Gone are the days when you could make a cup of tea and drink it in the time it takes your computer's operating system to boot (with one notable exception). On that basis, you might think that your Linux machines are already performing at the fastest possible speed, right?

Sadly, this is not always the case. Communities developing mainstream Linux distributions have to appeal to the widest possible audience and ensure compatibility with the widest range of hardware.

This means that someone running a mainstream distro on a netbook or a low-end PC may well be using many of the same settings as someone with a high-end gaming machine. But it doesn't have to be this way!

With just a few tweaks and some experimentation, your Linux system can realise your machine's untapped potential.

Do you have a dual-core processor? Take advantage of this by running boot processes in parallel. Do you have more memory than you know what to do with? You could try caching data in memory rather than swapping space for faster access.

The great strength of everyone's favourite free OS is that it can be customised from the ground up, so Linux is the ideal tool to tailor to your needs. But once you have an ultrafast system, how can you become more productive?

How to make Linux boot faster

Any productive machine needs to be up and running as soon as possible, and a sluggish boot can hinder your efforts – which is why boot times were the first thing we thought about improving.

One word of warning before you begin: we recommend that you make a backup before you make these alterations, as a bug in your bootloader can render your Linux box unbootable!

Remove the timeout

You may notice that each time you boot there's a small count-down from three to zero. This was introduced originally to ensure that older hardware loaded modules in time for the kernel to boot.

This is not necessary for modern systems, and can be removed by opening /boot/grub/menu.lst in a text editor with root permissions and finding the line showing:

timeout=3

Once you've found it, change the value to zero. Save and exit then reboot and you should notice you have just knocked three seconds off your boot time.

Improve disk performance

If you have a DMA-compatible (Direct Memory Access) hard drive, you can increase data throughput threefold with a simple tweak. This will improve boot times because read times will be reduced, and overall performance will increase whenever the hard disk is accessed.

Start by installing hdparm through your package manager, then fire up a root terminal and type:

hdparm -d1 /dev/hda1

replacing /dev/hda1 with the location of your boot partition to increase startup times or the root partition to increase general performance.

Gnome users can have this run automatically each startup by heading to System > Administration > Services. You can then add this line as an entry with gksudo at the start to ensure it runs with root permissions without requiring additional authentication.

Terminal

FASTER BOOTS: You could edit a text file and restart your machine to profile your system, or just click a few buttons in Grub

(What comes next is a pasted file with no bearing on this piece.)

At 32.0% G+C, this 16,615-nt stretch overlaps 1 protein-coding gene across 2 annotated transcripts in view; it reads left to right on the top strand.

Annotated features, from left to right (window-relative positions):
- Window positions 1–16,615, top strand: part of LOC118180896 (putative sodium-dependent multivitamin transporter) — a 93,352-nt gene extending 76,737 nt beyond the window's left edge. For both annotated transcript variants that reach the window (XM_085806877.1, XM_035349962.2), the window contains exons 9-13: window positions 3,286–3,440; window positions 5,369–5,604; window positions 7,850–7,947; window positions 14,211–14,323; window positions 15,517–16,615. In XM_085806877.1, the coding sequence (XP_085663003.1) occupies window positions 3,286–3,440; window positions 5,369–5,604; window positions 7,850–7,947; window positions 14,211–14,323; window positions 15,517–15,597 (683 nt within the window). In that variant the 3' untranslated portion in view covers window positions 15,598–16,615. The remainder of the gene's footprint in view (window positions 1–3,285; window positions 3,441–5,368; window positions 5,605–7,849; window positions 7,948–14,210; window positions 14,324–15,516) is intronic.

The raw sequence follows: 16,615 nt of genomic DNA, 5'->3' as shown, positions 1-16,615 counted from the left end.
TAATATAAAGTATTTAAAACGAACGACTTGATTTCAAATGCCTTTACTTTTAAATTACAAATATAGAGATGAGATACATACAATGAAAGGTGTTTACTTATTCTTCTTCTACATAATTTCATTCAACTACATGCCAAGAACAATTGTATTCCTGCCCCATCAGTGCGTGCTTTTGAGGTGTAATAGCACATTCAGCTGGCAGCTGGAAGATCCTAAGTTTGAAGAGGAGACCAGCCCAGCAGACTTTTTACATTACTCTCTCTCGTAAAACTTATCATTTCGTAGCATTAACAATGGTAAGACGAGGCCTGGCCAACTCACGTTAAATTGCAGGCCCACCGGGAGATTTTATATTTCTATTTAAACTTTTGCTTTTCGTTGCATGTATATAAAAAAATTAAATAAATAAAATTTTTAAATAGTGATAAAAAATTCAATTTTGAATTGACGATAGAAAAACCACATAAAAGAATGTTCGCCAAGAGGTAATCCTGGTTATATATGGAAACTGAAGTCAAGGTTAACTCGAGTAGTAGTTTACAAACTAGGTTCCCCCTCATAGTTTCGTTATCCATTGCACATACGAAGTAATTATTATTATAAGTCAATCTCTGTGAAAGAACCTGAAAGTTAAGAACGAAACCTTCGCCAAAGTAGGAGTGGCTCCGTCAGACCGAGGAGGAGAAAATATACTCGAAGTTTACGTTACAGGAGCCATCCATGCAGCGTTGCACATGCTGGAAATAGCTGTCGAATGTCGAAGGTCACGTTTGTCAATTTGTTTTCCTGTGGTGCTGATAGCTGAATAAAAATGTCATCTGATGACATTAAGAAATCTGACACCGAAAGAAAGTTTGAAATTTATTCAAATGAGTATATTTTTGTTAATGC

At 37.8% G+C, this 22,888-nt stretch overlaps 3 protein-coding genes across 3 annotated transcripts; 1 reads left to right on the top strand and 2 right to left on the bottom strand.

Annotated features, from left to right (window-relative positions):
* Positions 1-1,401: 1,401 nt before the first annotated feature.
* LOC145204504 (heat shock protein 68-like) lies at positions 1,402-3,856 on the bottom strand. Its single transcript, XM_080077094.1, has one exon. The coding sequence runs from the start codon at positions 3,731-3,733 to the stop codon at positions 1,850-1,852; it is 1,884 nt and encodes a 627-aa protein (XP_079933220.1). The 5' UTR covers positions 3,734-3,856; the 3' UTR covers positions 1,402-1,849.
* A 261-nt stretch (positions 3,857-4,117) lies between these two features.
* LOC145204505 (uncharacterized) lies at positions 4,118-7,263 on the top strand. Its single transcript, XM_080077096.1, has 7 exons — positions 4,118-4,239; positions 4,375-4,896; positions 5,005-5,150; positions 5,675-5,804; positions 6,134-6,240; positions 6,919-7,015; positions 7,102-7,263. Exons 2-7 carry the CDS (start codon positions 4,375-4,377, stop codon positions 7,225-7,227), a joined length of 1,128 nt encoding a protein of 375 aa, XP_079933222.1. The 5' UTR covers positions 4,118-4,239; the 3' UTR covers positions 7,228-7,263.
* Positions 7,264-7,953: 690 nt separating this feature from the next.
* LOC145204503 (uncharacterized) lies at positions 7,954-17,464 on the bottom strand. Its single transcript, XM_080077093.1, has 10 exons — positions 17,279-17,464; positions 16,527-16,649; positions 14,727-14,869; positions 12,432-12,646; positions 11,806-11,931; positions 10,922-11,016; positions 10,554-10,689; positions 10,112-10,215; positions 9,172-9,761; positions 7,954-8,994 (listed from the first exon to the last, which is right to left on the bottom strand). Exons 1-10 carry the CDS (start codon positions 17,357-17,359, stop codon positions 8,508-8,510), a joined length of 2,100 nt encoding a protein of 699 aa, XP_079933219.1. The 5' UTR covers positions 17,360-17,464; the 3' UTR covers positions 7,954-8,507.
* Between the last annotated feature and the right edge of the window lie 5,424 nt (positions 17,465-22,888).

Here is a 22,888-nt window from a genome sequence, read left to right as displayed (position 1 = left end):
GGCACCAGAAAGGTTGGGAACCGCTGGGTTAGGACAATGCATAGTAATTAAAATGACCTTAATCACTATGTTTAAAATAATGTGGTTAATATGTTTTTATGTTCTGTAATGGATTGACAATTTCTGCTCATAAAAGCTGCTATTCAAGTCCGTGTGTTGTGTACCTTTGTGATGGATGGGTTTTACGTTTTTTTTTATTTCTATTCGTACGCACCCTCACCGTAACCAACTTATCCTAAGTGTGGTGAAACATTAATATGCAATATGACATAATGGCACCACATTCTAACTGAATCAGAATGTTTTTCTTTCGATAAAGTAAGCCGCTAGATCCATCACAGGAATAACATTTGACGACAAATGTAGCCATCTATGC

Run boot processes in parallel

Parallelism can lead to big performance boosts, because running two processes at once will take half the time of running them sequentially (at least in theory). You can take advantage of this technique in Grub by firing up /etc/init.d/rc in a text editor with root permissions and finding the following line:

CONCURRENCY=none

You would then replace none with shell before saving and closing your text editor. When you reboot you should see a noticeable decrease in your boot times (around one or two seconds in most cases).

If you don't see an increase, this is because this tweak is aimed primarily at systems with multi-core processors. If you have a solo-core processor you could actually increase your boot time if you use this tweak, which was the case with our test system where we saw a 2.4-second increase.

Optimise memory

One great way to improve performance is to define how swap space is used. A swap partition is where the Linux kernel caches data in virtual memory to quickly swap into RAM as and when it's needed.

A dedicated partition isn't compulsory, but the space is also used to store your machine state if you choose to hibernate. The effects of this tip depend on your system and whether you have a swap partition, but if you have plenty of RAM you'll find that reducing swappiness will give you a noticeable performance boost.

This will allow the kernel to cache data in memory for faster access and reduces the amount of data being swapped in and out of swap space at any given time. Simply open /etc/sysctl.conf in a text editor with root permissions, then append the following line to the bottom of the file:

vm.swappiness=10

(You will need to restart the session in order for your changes to take effect.)

You can tweak this value to see how performance improves. The lower the value, the less you use swap space and the more data is cached to memory. This was the value that seemed to work best with our test system using 512MB RAM.

However, this tip isn't just restricted to systems with large amounts of memory – systems with 256MB of RAM or less may see a performance boost if swappiness is increased, as this will cache more data to swap space and free up more memory for day-to-day applications.

The precise values vary from system to system so this will require some trial and error, especially as reading data from swap space still takes longer than reading it from memory, but the end results are usually worth the effort.